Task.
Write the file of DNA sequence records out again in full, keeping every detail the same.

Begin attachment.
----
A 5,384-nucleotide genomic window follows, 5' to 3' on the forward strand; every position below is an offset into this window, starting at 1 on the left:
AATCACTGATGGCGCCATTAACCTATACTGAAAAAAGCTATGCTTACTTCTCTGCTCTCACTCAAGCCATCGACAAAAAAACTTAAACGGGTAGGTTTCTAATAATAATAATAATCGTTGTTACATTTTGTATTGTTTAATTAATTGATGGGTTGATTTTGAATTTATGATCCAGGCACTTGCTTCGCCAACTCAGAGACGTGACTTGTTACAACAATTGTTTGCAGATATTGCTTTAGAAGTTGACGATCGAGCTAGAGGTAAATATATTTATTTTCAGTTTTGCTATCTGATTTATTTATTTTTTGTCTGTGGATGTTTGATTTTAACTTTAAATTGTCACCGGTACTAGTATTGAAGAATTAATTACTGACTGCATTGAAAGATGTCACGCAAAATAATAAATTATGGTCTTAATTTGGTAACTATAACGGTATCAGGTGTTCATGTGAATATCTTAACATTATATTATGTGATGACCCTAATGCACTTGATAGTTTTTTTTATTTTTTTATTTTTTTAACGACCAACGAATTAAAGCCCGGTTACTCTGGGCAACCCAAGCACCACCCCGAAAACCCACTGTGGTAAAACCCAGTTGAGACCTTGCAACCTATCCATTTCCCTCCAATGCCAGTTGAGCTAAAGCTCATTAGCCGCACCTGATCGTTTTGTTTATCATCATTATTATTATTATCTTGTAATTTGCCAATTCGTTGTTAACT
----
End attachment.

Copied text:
A 5,384-nucleotide genomic window follows, 5' to 3' on the forward strand; every position below is an offset into this window, starting at 1 on the left:
AATCACTGATGGCGCCATTAACCTATACTGAAAAAAGCTATGCTTACTTCTCTGCTCTCACTCAAGCCATCGACAAAAAAACTTAAACGGGTAGGTTTCTAATAATAATAATAATCGTTGTTACATTTTGTATTGTTTAATTAATTGATGGGTTGATTTTGAATTTATGATCCAGGCACTTGCTTCGCCAACTCAGAGACGTGACTTGTTACAACAATTGTTTGCAGATATTGCTTTAGAAGTTGACGATCGAGCTAGAGGTAAATATATTTATTTTCAGTTTTGCTATCTGATTTATTTATTTTTTGTCTGTGGATGTTTGATTTTAACTTTAAATTGTCACCGGTACTAGTATTGAAGAATTAATTACTGACTGCATTGAAAGATGTCACGCAAAATAATAAATTATGGTCTTAATTTGGTAACTATAACGGTATCAGGTGTTCATGTGAATATCTTAACATTATATTATGTGATGACCCTAATGCACTTGATAGTTTTTTTTATTTTTTTATTTTTTTAACGACCAACGAATTAAAGCCCGGTTACTCTGGGCAACCCAAGCACCACCCCGAAAACCCACTGTGGTAAAACCCAGTTGAGACCTTGCAACCTATCCATTTCCCTCCAATGCCAGTTGAGCTAAAGCTCATTAGCCGCACCTGATCGTTTTGTTTATCATCATTATTATTATTATCTTGTAATTTGCCAATTCGTTGTTAACT